Those who are affected by laryngeal cancer, including other head- and neck-related cancers, are usually those individuals who have been smokers and/or drinkers, those who have had chemical exposure, or have the human papilloma virus (HPV).
Dr. Simpson notes that nearly every one of his patients who is outfitted with a voice prosthesis is successful in learning how to speak again.
“I refuse to accept defeat when it comes to voice rehabilitation,” he said. “I develop a close and intensely personal relationship with each and every one of my patients and in the end we become friends.”
Nancy Miko, a 64-year-old woman diagnosed with laryngeal cancer in 2001, was able to regain her speech with relative ease after being fit with a voice prosthesis by Dr. Simpson. Miko, who lives in Dearborn, is a retired third-grade teacher who taught in the Crestwood School District.
“You can’t tell a teacher to shut up,” she said with a grin. “It was devastating to lose the ability to speak and it was frustrating not to be able to converse in a quick way.”
Miko said she suspected something was amiss when after a week of classroom teaching, it would take her the weekend to recover her ability to speak. After meeting with her doctor, she learned that she had cancer. She underwent radiation therapy. Despite this, the cancer continued to grow. At that point she decided on surgery to remove her larynx.
She was then referred to Dr. Simpson by Robert Mathog, M.D., chairman of the Department of Otolaryngology-Head and Neck Surgery at Karmanos and WSU SOM following the tracheoesophageal puncture procedure he performed on Miko to create an opening in the trachea for the voice prosthesis.
Today, Miko’s voice is lower in tone but she is easy to understand when she speaks. She credits Dr. Simpson, who she feels is a “wonderfully dedicated” doctor.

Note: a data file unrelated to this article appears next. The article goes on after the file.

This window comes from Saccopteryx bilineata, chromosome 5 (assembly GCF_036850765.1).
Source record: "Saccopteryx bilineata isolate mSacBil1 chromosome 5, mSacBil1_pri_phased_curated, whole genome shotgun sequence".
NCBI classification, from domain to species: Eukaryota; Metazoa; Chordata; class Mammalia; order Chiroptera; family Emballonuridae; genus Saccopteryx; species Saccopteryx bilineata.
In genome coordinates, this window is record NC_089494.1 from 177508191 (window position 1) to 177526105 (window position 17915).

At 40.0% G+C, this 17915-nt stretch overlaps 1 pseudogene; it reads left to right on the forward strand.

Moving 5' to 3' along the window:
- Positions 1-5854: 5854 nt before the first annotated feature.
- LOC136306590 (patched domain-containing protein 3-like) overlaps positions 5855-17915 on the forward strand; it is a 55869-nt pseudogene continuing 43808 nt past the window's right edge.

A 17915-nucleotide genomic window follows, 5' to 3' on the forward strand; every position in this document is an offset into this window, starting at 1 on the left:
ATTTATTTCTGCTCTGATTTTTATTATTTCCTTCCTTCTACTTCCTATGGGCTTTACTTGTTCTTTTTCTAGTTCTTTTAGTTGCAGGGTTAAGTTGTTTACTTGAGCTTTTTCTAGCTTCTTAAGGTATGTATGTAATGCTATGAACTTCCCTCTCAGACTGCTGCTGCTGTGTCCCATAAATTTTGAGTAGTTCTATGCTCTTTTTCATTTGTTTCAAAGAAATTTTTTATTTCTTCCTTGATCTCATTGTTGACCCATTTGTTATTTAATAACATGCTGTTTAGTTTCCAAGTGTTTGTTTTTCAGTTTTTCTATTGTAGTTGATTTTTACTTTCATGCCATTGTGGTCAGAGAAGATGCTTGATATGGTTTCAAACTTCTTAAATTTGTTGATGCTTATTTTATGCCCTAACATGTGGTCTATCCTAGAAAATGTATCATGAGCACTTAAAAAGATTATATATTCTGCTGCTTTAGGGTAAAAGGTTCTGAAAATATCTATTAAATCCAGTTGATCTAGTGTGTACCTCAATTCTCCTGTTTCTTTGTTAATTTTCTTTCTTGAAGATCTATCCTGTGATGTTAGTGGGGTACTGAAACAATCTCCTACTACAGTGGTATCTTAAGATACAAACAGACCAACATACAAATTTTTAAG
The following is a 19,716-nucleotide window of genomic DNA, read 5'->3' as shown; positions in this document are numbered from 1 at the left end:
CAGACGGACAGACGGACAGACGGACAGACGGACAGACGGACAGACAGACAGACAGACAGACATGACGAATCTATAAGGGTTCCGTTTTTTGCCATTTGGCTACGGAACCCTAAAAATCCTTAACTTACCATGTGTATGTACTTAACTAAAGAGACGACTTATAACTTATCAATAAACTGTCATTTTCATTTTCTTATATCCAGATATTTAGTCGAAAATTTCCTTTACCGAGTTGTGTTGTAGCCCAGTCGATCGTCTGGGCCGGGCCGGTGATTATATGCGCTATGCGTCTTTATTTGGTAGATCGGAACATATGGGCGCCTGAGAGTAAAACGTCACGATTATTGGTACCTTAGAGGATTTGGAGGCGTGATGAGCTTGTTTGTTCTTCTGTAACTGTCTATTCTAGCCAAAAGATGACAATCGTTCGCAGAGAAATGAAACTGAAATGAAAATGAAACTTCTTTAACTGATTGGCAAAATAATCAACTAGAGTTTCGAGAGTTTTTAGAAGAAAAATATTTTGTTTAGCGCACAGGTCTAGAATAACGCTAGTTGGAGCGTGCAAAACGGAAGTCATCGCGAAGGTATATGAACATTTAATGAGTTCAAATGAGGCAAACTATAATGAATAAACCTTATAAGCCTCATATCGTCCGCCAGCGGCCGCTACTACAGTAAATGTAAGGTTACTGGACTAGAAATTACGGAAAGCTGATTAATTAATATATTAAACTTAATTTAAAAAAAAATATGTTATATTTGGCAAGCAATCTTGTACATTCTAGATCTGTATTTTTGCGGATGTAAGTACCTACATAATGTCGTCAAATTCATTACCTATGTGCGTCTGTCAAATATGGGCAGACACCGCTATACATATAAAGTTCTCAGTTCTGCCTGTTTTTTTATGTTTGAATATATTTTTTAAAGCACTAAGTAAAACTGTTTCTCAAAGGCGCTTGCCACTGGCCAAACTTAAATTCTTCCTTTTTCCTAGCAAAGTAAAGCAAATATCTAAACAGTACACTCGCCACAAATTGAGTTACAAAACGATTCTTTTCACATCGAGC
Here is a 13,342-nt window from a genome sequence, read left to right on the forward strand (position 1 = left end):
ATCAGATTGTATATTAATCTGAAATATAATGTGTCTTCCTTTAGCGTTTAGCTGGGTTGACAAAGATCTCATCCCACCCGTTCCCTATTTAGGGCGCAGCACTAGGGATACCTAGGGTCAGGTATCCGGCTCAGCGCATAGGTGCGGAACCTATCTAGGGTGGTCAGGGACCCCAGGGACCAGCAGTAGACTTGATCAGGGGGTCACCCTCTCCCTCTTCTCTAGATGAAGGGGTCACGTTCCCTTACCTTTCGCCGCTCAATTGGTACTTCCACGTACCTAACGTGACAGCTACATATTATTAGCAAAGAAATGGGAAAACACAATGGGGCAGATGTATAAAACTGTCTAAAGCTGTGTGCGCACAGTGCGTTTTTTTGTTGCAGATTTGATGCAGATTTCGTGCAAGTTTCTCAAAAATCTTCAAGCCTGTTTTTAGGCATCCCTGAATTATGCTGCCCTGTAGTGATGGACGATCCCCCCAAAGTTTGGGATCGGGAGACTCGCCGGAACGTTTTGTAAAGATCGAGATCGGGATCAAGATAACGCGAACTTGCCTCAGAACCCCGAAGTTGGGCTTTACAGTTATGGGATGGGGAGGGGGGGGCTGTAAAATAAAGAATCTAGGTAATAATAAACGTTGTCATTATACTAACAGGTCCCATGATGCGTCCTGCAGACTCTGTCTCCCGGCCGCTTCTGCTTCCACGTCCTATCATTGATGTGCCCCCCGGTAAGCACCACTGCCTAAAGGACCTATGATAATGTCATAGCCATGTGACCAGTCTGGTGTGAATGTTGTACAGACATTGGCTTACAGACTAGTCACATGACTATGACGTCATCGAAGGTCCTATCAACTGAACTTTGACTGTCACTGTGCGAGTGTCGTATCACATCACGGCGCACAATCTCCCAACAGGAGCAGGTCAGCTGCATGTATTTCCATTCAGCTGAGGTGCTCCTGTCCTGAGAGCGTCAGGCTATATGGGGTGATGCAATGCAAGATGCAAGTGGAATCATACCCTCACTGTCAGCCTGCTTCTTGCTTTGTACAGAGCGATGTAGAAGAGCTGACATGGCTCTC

“It was like New Year’s Eve, regaining my ability to speak,” she said. “It wasn’t that bad, learning how to speak again. It depends on how much you’re willing to do.”
A former smoker, Miko and her husband George now keep themselves healthy with a vegan lifestyle and by growing their own food at home.
Miko also does her part to support other cancer patients by serving as president of the Anamilo Monthly Support Group at Karmanos. The Anamilo Club, one of the nation’s oldest support groups, is for laryngectomy patients and their families and friends. It is facilitated by Susan Fleming, Ph.D., adjunct assistant professor in the Department of Otolaryngology at WSU SOM. The group meets the second Sunday of each month from 2-4 p.m. in the Wertz Classroom at Karmanos’ main location, 4100 John R, Detroit, MI 48201. Call 1-800-KARMANOS (1-800-527-6266) to register or for more information.
“Members of the support group are a wealth of information,” Miko said. “Family and support are the best therapy you can get. The culmination of the two helps to ensure a more successful recovery.”